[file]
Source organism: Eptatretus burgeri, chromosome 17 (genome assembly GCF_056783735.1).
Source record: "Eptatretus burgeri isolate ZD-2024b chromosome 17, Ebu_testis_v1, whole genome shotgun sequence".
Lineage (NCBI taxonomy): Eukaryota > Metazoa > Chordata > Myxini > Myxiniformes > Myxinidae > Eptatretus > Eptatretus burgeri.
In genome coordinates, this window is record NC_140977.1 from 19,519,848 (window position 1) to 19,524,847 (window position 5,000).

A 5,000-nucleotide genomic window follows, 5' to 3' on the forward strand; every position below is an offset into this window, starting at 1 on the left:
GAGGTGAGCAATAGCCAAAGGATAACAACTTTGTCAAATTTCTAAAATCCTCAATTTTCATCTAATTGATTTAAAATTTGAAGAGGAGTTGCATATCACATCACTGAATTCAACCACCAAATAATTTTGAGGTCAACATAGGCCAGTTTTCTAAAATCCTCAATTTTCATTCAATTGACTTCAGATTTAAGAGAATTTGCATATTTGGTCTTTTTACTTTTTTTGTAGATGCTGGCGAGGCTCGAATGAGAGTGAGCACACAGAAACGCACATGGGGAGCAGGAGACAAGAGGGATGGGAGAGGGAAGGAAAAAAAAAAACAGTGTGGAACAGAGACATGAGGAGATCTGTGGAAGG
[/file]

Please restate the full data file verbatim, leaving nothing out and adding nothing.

Source organism: Eptatretus burgeri, chromosome 17 (genome assembly GCF_056783735.1).
Source record: "Eptatretus burgeri isolate ZD-2024b chromosome 17, Ebu_testis_v1, whole genome shotgun sequence".
Lineage (NCBI taxonomy): Eukaryota > Metazoa > Chordata > Myxini > Myxiniformes > Myxinidae > Eptatretus > Eptatretus burgeri.
In genome coordinates, this window is record NC_140977.1 from 19,519,848 (window position 1) to 19,524,847 (window position 5,000).

A 5,000-nucleotide genomic window follows, 5' to 3' on the forward strand; every position below is an offset into this window, starting at 1 on the left:
GAGGTGAGCAATAGCCAAAGGATAACAACTTTGTCAAATTTCTAAAATCCTCAATTTTCATCTAATTGATTTAAAATTTGAAGAGGAGTTGCATATCACATCACTGAATTCAACCACCAAATAATTTTGAGGTCAACATAGGCCAGTTTTCTAAAATCCTCAATTTTCATTCAATTGACTTCAGATTTAAGAGAATTTGCATATTTGGTCTTTTTACTTTTTTTGTAGATGCTGGCGAGGCTCGAATGAGAGTGAGCACACAGAAACGCACATGGGGAGCAGGAGACAAGAGGGATGGGAGAGGGAAGGAAAAAAAAAAACAGTGTGGAACAGAGACATGAGGAGATCTGTGGAAGG